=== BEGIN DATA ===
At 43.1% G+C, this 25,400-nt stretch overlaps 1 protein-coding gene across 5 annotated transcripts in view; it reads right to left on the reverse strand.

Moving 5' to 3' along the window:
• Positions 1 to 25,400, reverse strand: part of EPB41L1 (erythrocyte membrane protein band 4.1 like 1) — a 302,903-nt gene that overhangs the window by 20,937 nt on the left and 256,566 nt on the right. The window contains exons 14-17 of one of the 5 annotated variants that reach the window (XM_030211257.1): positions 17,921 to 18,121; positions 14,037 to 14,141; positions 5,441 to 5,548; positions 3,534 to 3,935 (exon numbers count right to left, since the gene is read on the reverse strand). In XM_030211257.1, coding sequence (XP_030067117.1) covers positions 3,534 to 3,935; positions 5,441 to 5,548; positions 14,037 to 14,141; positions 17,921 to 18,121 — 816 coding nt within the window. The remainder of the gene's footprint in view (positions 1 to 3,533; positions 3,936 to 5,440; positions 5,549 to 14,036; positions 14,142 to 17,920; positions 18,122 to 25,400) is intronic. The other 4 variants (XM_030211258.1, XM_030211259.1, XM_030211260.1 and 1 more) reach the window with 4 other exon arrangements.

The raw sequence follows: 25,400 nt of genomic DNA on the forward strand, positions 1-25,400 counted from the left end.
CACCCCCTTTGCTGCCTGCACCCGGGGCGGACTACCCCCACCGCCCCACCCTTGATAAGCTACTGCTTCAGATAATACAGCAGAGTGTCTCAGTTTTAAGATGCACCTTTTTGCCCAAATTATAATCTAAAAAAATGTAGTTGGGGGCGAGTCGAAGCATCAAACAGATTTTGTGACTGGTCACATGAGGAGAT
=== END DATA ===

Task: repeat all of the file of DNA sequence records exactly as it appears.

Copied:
At 43.1% G+C, this 25,400-nt stretch overlaps 1 protein-coding gene across 5 annotated transcripts in view; it reads right to left on the reverse strand.

Moving 5' to 3' along the window:
• Positions 1 to 25,400, reverse strand: part of EPB41L1 (erythrocyte membrane protein band 4.1 like 1) — a 302,903-nt gene that overhangs the window by 20,937 nt on the left and 256,566 nt on the right. The window contains exons 14-17 of one of the 5 annotated variants that reach the window (XM_030211257.1): positions 17,921 to 18,121; positions 14,037 to 14,141; positions 5,441 to 5,548; positions 3,534 to 3,935 (exon numbers count right to left, since the gene is read on the reverse strand). In XM_030211257.1, coding sequence (XP_030067117.1) covers positions 3,534 to 3,935; positions 5,441 to 5,548; positions 14,037 to 14,141; positions 17,921 to 18,121 — 816 coding nt within the window. The remainder of the gene's footprint in view (positions 1 to 3,533; positions 3,936 to 5,440; positions 5,549 to 14,036; positions 14,142 to 17,920; positions 18,122 to 25,400) is intronic. The other 4 variants (XM_030211258.1, XM_030211259.1, XM_030211260.1 and 1 more) reach the window with 4 other exon arrangements.

The raw sequence follows: 25,400 nt of genomic DNA on the forward strand, positions 1-25,400 counted from the left end.
CACCCCCTTTGCTGCCTGCACCCGGGGCGGACTACCCCCACCGCCCCACCCTTGATAAGCTACTGCTTCAGATAATACAGCAGAGTGTCTCAGTTTTAAGATGCACCTTTTTGCCCAAATTATAATCTAAAAAAATGTAGTTGGGGGCGAGTCGAAGCATCAAACAGATTTTGTGACTGGTCACATGAGGAGAT